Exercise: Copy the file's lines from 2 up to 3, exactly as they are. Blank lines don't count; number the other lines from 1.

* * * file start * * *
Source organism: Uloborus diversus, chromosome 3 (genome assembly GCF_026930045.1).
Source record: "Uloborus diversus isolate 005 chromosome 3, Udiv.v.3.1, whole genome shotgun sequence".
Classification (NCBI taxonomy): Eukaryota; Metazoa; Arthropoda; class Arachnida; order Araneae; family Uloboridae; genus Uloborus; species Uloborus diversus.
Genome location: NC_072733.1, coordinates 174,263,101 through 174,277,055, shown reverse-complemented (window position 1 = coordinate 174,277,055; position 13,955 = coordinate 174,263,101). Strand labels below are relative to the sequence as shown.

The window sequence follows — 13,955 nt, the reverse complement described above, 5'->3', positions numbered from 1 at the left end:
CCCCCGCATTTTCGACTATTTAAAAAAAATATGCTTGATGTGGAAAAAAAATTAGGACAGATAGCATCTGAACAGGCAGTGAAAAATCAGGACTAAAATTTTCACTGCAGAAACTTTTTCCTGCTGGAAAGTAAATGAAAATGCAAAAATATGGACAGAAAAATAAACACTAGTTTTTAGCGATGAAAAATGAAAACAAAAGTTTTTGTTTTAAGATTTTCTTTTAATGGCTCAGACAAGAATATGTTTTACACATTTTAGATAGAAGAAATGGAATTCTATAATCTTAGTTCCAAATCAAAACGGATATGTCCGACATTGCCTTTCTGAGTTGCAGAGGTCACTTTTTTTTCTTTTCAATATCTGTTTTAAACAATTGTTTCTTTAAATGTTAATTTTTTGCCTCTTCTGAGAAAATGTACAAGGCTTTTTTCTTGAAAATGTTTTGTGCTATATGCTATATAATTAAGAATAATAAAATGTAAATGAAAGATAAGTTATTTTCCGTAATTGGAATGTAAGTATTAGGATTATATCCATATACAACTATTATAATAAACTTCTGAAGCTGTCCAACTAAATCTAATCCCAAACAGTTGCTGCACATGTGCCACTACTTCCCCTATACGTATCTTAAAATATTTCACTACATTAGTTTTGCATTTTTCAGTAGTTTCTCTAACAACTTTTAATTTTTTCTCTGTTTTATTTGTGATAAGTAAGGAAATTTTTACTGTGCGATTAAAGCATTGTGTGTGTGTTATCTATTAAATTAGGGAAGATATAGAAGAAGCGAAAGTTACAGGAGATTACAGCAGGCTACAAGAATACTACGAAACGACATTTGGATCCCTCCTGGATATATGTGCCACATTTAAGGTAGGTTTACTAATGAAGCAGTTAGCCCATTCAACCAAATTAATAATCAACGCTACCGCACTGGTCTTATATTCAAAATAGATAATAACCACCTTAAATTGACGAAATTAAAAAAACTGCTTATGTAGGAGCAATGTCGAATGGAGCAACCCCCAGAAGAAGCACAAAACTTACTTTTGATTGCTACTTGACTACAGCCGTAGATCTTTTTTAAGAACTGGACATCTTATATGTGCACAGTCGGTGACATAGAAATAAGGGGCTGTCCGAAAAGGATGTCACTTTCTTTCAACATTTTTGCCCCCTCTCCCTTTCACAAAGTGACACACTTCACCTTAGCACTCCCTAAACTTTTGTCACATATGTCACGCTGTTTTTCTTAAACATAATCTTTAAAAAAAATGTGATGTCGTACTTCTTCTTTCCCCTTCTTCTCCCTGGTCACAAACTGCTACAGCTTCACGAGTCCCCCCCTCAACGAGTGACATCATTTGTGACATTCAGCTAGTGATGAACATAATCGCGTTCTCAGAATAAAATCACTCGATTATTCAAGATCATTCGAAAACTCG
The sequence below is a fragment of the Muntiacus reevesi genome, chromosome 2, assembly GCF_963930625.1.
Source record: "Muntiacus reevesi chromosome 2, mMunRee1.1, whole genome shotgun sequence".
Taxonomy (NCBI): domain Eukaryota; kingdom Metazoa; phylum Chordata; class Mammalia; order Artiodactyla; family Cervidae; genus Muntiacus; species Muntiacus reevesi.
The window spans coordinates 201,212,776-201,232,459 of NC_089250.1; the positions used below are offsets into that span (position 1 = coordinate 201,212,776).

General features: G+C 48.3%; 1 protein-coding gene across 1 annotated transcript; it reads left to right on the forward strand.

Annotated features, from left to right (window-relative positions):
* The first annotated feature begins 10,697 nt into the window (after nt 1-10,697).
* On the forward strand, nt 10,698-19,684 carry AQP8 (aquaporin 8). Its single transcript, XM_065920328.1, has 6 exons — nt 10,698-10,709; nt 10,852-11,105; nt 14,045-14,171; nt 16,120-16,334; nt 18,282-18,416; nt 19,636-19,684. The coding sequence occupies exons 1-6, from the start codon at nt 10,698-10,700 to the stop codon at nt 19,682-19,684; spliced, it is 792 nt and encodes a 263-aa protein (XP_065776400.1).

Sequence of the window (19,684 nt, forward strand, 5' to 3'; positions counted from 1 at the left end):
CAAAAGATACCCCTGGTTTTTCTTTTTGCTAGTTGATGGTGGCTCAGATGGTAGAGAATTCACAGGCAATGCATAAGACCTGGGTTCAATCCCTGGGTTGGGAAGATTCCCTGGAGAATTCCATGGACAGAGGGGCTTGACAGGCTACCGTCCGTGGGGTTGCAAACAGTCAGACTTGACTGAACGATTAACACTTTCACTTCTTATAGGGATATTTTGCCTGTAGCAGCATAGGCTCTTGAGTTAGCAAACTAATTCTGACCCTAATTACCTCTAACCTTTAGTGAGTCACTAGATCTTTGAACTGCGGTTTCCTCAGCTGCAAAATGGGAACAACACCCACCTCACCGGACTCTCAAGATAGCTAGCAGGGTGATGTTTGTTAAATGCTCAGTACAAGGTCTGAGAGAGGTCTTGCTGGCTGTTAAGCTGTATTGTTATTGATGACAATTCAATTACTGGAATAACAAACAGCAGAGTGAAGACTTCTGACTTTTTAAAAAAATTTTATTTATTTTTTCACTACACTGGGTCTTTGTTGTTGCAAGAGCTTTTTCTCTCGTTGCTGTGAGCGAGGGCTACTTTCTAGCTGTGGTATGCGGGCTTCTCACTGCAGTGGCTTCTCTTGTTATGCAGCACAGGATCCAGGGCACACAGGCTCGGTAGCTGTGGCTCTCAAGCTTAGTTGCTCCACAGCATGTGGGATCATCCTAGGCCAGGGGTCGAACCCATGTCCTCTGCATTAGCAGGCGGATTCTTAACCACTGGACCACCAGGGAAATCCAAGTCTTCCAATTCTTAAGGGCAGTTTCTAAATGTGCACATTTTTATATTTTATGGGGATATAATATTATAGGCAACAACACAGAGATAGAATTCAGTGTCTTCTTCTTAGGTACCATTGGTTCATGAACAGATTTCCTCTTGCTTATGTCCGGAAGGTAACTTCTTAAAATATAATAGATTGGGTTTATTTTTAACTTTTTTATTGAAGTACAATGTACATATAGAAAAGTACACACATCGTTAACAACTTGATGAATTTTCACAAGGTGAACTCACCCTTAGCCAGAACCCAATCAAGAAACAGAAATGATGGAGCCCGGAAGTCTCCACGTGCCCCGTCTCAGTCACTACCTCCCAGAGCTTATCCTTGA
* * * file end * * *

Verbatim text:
Source record: "Uloborus diversus isolate 005 chromosome 3, Udiv.v.3.1, whole genome shotgun sequence".
Classification (NCBI taxonomy): Eukaryota; Metazoa; Arthropoda; class Arachnida; order Araneae; family Uloboridae; genus Uloborus; species Uloborus diversus.